But with nine days to go for the Games, there was at least one bright spot as forecasters said the sun was set to shine soon after Britain’s wettest summer in 100 years.
The run-up to the Games has been marred by a security fiasco when private contractor G4S said it could not fulfill its contract to supply 10,500 guards. The government has already said it will deploy 3,500 extra troops to plug the gap, taking the total military force at the Games to 17,000 but yesterday it announced it had even more on standby.
“Contingency plans are being drawn up for 2,000 more soldiers,” sports minister Hugh Robertson told a press conference.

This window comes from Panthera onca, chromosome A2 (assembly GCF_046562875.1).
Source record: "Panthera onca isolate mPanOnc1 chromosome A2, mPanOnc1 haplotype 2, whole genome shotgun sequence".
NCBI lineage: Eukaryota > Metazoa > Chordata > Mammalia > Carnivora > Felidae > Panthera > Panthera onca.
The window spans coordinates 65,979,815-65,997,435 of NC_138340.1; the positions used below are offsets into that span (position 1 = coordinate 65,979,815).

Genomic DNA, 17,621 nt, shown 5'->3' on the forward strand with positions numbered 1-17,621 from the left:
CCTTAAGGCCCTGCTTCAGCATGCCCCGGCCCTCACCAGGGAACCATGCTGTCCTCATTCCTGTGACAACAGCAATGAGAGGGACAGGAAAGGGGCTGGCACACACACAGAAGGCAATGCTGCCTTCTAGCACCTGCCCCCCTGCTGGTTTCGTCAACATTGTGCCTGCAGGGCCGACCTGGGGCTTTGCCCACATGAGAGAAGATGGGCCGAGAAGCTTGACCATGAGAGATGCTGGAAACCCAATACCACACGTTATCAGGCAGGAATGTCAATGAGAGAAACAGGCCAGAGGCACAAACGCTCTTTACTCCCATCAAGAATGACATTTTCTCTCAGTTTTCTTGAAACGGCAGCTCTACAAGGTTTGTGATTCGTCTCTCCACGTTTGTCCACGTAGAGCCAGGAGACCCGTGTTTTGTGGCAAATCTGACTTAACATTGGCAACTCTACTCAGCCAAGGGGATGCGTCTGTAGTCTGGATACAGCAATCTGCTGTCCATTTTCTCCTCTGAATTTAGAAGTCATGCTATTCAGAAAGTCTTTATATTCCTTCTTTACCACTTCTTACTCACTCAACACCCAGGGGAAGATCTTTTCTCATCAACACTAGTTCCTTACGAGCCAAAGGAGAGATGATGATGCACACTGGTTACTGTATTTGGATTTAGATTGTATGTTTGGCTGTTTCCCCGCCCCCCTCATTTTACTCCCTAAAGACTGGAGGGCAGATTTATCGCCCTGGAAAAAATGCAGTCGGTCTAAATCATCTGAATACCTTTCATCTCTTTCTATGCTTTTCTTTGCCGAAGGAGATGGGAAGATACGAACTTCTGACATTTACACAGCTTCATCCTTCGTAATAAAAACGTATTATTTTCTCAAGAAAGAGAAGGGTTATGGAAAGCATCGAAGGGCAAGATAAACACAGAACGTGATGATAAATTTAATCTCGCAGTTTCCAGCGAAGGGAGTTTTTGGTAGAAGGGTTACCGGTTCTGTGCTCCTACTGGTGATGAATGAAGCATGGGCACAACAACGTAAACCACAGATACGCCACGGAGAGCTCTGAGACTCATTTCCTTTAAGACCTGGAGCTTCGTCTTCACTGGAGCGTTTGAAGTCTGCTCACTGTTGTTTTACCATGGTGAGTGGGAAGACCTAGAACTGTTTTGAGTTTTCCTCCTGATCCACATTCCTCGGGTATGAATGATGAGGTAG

Meanwhile, transport in congested London has been another worry ahead of the Olympics and the organisers said yesterday they had scrapped part of the £27-million ($42-million, 34-million-euro) opening ceremony to ensure it finishes in time for people to catch subways and buses home. “We need to make sure the show comes in on time to make sure spectators can get home on public transport, so we have taken the tough decision to cut a small stunt bike sequence of the show,” a LOCOG spokesman said.
Finally, the Met Office, Britain’s national weather service, said some much anticipated sunshine would return on Sunday and that southern England would enjoy dry weather next week, in time for the opening ceremony.